Really! used games ruining revenue... not likely. There are Billions of people buy their games at $60 a pop, and they are whining about loosing revenue. Multiply 60 times a million or a billion, and that's not counting the united states. Losing revenue over used games, people must be stupid to believe that crap. As much as I love gaming, I won't be getting them. 360 and PS3 will be my last consoles. Let them kill the industry, that will be their downfall. Just let them try it. Go ahead, be that stupid.

steve216
steve216

I'm all for it, lets get rid of the peasants in our gaming communities.

fightingfish18
fightingfish18

 @jonzilla_basic I've believed that most games are only worth $40 for a long time now.  I felt that ps2 games at $50 were fair priced, but most ps3/360 games aren't worth a cent over $40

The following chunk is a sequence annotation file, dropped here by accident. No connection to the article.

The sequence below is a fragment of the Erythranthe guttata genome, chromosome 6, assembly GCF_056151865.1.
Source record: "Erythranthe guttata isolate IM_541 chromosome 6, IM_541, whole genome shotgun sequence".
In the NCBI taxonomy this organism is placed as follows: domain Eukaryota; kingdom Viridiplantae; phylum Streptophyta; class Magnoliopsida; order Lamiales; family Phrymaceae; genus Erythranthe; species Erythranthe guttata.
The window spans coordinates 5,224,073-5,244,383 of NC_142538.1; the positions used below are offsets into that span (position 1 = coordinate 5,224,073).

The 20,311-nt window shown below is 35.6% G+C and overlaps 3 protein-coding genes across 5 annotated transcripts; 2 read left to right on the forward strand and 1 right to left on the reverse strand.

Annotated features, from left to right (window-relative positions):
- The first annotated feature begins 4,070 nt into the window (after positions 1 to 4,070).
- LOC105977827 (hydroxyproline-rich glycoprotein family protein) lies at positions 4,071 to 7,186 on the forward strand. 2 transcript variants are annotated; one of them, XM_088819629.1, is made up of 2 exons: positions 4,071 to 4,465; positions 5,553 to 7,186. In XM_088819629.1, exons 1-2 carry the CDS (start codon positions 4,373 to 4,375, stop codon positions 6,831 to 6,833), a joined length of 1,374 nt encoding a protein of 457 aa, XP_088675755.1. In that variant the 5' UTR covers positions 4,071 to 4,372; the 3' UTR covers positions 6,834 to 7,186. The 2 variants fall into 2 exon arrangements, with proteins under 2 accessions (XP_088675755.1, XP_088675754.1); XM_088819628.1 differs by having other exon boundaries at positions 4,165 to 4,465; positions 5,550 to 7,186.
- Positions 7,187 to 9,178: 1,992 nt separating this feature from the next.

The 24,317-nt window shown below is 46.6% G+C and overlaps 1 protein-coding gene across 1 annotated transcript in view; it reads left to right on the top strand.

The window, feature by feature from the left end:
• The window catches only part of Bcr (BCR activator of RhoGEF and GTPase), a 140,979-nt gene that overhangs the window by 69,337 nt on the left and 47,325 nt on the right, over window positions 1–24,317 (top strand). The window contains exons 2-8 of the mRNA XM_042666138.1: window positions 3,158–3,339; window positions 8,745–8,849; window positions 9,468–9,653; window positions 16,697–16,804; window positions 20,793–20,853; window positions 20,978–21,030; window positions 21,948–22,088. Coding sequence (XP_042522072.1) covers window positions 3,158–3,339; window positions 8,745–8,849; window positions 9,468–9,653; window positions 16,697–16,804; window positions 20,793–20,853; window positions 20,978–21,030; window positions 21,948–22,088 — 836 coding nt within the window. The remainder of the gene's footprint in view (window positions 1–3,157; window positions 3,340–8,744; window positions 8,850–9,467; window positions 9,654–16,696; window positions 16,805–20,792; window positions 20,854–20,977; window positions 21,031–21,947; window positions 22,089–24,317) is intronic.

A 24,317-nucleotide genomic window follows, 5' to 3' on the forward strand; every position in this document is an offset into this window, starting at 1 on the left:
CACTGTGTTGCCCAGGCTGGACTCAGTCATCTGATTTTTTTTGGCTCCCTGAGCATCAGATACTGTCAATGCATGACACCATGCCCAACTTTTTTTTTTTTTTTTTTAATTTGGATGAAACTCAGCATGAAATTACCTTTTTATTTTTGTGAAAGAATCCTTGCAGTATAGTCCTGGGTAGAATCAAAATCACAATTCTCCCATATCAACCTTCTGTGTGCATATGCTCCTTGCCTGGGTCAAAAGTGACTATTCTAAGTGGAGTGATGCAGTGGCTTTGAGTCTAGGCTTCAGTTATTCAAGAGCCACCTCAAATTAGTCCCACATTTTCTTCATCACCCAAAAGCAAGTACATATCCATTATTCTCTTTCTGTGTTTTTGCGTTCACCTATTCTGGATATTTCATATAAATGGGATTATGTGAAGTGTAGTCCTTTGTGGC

Zignoff
Zignoff

@ClaudiusCaesar  The problem is 1 hour trails, really don't give a good idea o the game, for some games one hour barely scratches the surface of some games... though in most games now a days  that's HALF the game, I think a more rental service similar to that of red box. I'd say maybe 2 bucks for a 24 hour rental of when you first play the game. Im sure some would say,  Well that's enough time to beat the game and not get it.

My point exactly it would mean that companies would have to actually make a game with freaking CONTENT and DEPTH, and make them longer then 4 hours if they want to see a damn profit they deserve.

izy521
izy521